GREENWOOD VILLAGE, Colo. -- Hurricanes Ike and Gustav wreaked havoc on the Caribbean and U.S. Gulf Coast states in September.
But the disasters also brought a flood of third-quarter revenue for the for-profit ambulance system operator Emergency Medical Services.
The Greenwood Village, Colo.-based company provided ambulance and medical transports across the Gulf Coast as part of a contract with the Federal Emergency Management Agency.
The two storms contributed $101.1 million in revenue in the quarter, including $11 million in cost pass-throughs. That helped the company almost double earnings per share in the third quarter.
The FEMA contract and EMS' contracts with municipalities to provide emergency ambulance service is the larger and most visible part of the business. That part of the company, the American Medical Response unit, transported 3.4 million patients last year. The division accounted for 64% of third-quarter revenue.
But the EmCare unit -- outsourced emergency department and hospital-based physician services segment -- has faster organic growth and higher margins. It served more than 7 million patients last year, a number that's growing.
"You're seeing more and more hospitals look for ways to outsource those non-core areas," says Jefferies & Co. analyst Arthur Henderson. "It takes the burden of those noncore services off the hospitals' responsibilities list. These guys got the reputation and economies of scale to do that."
In the quarter that ended Sept. 30, the company posted EPS of 66 cents, up 94% from a year ago. Revenue climbed 28% to $679.3 million.
The American Medical Response unit contributed $425.3 million in revenue, vs. $254 million for the hospital outsourcing business.
Based on those strong third-quarter results, the company upped its guidance for this year. It now says to expect between $1.90 and $2 per share. It had previously called for $1.70 to $1.75. Analysts surveyed by Thomson Reuters had expected $1.91 per share.
The company believes ambulance services are a $13 billion-a-year market. There are more than 15,000 private, public and not-for-profit providers out there. EMS thinks it's the nation's largest with 8% of that total market.
The company believes the emergency department service market is a $10 billion-a-year industry. It thinks 65% of the nation's almost 5,000 hospitals with emergency departments have outsourced physician staffing and management. The company is one of a handful of national providers and has about 8% of that market as well.
EMS traces its routes to the founding of EmCare in Dallas in 1972. It expanded nationwide through a series of acquisitions in the 1990 s.
Its AMR unit formed in 1992 through the consolidation of several regional ambulance companies. It also grew with a series of more than 200 acquisitions. Laidlaw International acquired the two in 1997. A management and investor group, Onex Partners, bought out the two units in 2005 and brought the new company public later that same year.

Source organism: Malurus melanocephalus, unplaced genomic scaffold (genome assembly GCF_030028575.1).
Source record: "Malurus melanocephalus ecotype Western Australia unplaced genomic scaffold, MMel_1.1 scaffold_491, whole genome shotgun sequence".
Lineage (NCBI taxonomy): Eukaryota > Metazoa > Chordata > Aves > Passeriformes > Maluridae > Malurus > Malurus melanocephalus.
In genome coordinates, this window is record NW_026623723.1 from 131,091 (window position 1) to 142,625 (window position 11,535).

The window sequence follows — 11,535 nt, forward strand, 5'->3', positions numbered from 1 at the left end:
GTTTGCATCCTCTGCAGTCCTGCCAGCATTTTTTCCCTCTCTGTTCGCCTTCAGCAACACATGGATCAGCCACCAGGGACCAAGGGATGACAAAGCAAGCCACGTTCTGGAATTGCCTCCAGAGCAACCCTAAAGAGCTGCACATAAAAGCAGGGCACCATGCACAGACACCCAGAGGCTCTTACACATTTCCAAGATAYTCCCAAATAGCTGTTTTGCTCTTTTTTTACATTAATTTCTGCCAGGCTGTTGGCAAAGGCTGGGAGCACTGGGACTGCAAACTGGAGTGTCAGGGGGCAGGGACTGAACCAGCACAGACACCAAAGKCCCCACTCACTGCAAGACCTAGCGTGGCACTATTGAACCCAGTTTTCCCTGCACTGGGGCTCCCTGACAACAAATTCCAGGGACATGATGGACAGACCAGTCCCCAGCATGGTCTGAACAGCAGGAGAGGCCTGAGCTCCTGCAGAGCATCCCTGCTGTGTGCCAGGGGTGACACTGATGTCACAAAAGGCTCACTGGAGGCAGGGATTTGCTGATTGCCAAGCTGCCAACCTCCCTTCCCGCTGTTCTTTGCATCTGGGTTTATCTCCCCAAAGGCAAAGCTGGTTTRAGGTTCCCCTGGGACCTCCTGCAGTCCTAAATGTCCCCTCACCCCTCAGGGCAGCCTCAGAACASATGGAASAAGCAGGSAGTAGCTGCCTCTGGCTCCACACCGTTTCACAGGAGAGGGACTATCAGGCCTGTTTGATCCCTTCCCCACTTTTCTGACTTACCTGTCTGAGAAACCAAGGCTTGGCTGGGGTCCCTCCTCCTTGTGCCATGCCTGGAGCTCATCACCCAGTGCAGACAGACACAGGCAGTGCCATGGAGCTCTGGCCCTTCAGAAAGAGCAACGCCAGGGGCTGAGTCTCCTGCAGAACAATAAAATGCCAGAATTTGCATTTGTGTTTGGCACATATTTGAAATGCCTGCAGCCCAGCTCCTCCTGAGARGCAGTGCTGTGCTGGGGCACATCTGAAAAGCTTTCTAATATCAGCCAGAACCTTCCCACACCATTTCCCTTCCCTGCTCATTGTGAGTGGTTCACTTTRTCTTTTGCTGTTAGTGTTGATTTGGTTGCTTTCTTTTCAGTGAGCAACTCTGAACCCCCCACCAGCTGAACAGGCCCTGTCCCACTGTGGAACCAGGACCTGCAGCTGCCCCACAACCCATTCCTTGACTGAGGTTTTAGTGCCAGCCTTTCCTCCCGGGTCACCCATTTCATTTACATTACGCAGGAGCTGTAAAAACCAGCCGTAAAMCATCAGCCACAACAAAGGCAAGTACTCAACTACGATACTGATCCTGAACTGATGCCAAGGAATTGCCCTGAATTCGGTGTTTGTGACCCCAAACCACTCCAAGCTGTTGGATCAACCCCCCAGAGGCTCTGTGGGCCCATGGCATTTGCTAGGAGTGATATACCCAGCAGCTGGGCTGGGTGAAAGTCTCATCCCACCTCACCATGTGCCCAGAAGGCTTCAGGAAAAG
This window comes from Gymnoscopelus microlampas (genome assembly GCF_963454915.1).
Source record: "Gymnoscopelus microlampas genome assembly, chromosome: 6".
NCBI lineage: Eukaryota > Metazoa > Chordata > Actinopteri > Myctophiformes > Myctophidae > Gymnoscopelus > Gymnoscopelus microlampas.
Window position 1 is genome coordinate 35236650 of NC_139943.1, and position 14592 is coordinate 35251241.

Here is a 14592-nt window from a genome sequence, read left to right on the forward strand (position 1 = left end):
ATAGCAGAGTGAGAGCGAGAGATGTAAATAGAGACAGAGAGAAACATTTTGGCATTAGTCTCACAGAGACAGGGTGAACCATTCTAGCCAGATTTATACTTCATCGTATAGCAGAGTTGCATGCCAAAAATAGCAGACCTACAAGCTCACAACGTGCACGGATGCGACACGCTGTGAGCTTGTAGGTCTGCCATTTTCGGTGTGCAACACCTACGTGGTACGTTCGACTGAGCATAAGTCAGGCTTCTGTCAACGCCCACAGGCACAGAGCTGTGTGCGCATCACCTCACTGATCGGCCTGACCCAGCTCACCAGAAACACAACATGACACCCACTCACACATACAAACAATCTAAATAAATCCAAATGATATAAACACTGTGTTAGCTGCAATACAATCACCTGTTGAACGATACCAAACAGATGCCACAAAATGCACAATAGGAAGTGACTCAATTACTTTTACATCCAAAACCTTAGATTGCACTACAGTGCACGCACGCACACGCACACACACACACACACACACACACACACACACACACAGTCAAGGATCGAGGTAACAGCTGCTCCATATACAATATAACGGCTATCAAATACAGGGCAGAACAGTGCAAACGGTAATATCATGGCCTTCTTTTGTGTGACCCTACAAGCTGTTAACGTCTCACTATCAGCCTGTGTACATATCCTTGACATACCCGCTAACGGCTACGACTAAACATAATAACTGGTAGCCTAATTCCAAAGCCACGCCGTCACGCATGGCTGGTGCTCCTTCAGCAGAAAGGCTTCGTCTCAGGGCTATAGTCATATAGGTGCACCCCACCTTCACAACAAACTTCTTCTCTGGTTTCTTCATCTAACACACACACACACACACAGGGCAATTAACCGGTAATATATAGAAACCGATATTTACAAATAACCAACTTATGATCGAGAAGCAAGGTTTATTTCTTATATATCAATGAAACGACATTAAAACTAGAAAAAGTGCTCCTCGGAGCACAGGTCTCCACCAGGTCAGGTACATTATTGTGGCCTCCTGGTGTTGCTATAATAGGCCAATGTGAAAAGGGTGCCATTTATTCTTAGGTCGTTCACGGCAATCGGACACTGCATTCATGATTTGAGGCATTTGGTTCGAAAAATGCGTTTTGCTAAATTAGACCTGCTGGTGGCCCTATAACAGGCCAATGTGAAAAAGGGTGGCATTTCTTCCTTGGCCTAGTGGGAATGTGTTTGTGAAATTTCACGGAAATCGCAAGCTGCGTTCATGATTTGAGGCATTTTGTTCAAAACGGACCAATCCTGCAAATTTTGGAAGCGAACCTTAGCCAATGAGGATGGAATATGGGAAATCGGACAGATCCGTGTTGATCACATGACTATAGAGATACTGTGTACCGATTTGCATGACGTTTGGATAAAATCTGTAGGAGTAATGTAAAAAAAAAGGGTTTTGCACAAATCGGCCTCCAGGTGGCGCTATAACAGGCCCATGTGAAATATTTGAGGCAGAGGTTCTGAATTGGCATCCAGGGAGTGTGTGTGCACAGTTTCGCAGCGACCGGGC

Onex owns about three quarters of the shares, with 96% of the voting power. That limited public float has kept some institutional investors out of the shares. But the company has registered with regulators to potentially float another 10 million shares, which would help.
The company continues to make acquisitions, but it's also showing organic growth.
Its EmCare unit started 18 new contracts, including two for anesthesia services, a new business line for the company. Those contracts are collectively worth about $31 million in annual revenue.
Its contracts allow it to end deals that don't live up to expectations. It walked away from 25 deals during the quarter.
In addition to anesthesia, the company is also branching into other hospital services, such as emergency department nursing management. Those new services offer chances to sign new customers and cross-sell to existing ones.
On the AMR side, the company signed two new 911 contracts and 53 new interfacility agreements with combined annual net revenue of about $20 million. EMS plans to bid on several more 911 contracts in early 2009.
Goldman Sachs analyst Matthew Borsch doesn't think hospital operators are as defensive in this current recession as they were in the past. He notes rising bad debt associated with treating uninsured or underinsured patients. He suggests caution with EMS.
So far, though, the company says it hasn't seen a dramatic uptick in bad debt or underinsured patients. And its contracts with hospitals allow for subsidies to help cover those shortfalls. The company can walk from deals where hospitals can't pay.
Borsch and other analysts say there's potential for health care reform in an Obama administration that could ease some of those insurance worries.
EMS suffered from higher insurance and rising fuel costs in the third quarter. Fuel prices, though, have since fallen.
And that FEMA contract could be huge in some quarters. But it's lumpy, unpredictable revenue. The $101.1 million in the third quarter compares with about $11 million in revenue the year before from a much smaller deployment during Hurricane Dean.
EMS first signed that contract in 2007. FEMA realized it needed help evacuating hospitals and nursing homes after the disastrous responses to hurricanes Katrina and Rita in 2005.
In the August and September call-up, EMS deployed about 1,000 people, 600 ambulances and 50 aircraft over about five weeks to Gulf Coast states.
"While the FEMA contract is not going to provide consistent results each quarter, this is clearly a bigger opportunity than we anticipated," notes Oppenheimer analyst Michael Wiederhorn in a client note.
"Hurricanes will remain a problem in the Gulf states, and this contract will provide significant upside to our estimates, which continue to assume minimal contribution from this relationship."